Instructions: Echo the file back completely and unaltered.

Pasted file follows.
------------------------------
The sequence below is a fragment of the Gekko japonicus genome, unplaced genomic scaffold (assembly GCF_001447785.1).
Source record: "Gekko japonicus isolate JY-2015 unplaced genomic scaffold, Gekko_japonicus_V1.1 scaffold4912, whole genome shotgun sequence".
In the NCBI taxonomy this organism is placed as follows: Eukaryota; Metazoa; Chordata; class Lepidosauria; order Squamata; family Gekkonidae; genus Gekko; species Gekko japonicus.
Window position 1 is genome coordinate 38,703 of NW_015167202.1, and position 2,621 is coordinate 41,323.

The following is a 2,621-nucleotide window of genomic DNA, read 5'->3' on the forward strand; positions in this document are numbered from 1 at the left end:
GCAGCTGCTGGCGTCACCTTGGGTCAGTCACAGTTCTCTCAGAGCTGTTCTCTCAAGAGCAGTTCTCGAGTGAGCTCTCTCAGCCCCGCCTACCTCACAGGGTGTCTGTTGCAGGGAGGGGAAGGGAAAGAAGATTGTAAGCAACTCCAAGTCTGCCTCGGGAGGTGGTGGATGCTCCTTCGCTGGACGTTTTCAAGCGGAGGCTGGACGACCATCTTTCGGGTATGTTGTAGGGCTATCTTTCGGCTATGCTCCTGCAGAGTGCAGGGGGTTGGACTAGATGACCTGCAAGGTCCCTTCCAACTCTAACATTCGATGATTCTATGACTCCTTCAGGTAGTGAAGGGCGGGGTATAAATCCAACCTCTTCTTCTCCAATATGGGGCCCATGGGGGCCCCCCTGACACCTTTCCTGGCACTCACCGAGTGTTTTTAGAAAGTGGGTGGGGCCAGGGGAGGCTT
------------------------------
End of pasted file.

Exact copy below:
The sequence below is a fragment of the Gekko japonicus genome, unplaced genomic scaffold (assembly GCF_001447785.1).
Source record: "Gekko japonicus isolate JY-2015 unplaced genomic scaffold, Gekko_japonicus_V1.1 scaffold4912, whole genome shotgun sequence".
In the NCBI taxonomy this organism is placed as follows: Eukaryota; Metazoa; Chordata; class Lepidosauria; order Squamata; family Gekkonidae; genus Gekko; species Gekko japonicus.
Window position 1 is genome coordinate 38,703 of NW_015167202.1, and position 2,621 is coordinate 41,323.

The following is a 2,621-nucleotide window of genomic DNA, read 5'->3' on the forward strand; positions in this document are numbered from 1 at the left end:
GCAGCTGCTGGCGTCACCTTGGGTCAGTCACAGTTCTCTCAGAGCTGTTCTCTCAAGAGCAGTTCTCGAGTGAGCTCTCTCAGCCCCGCCTACCTCACAGGGTGTCTGTTGCAGGGAGGGGAAGGGAAAGAAGATTGTAAGCAACTCCAAGTCTGCCTCGGGAGGTGGTGGATGCTCCTTCGCTGGACGTTTTCAAGCGGAGGCTGGACGACCATCTTTCGGGTATGTTGTAGGGCTATCTTTCGGCTATGCTCCTGCAGAGTGCAGGGGGTTGGACTAGATGACCTGCAAGGTCCCTTCCAACTCTAACATTCGATGATTCTATGACTCCTTCAGGTAGTGAAGGGCGGGGTATAAATCCAACCTCTTCTTCTCCAATATGGGGCCCATGGGGGCCCCCCTGACACCTTTCCTGGCACTCACCGAGTGTTTTTAGAAAGTGGGTGGGGCCAGGGGAGGCTT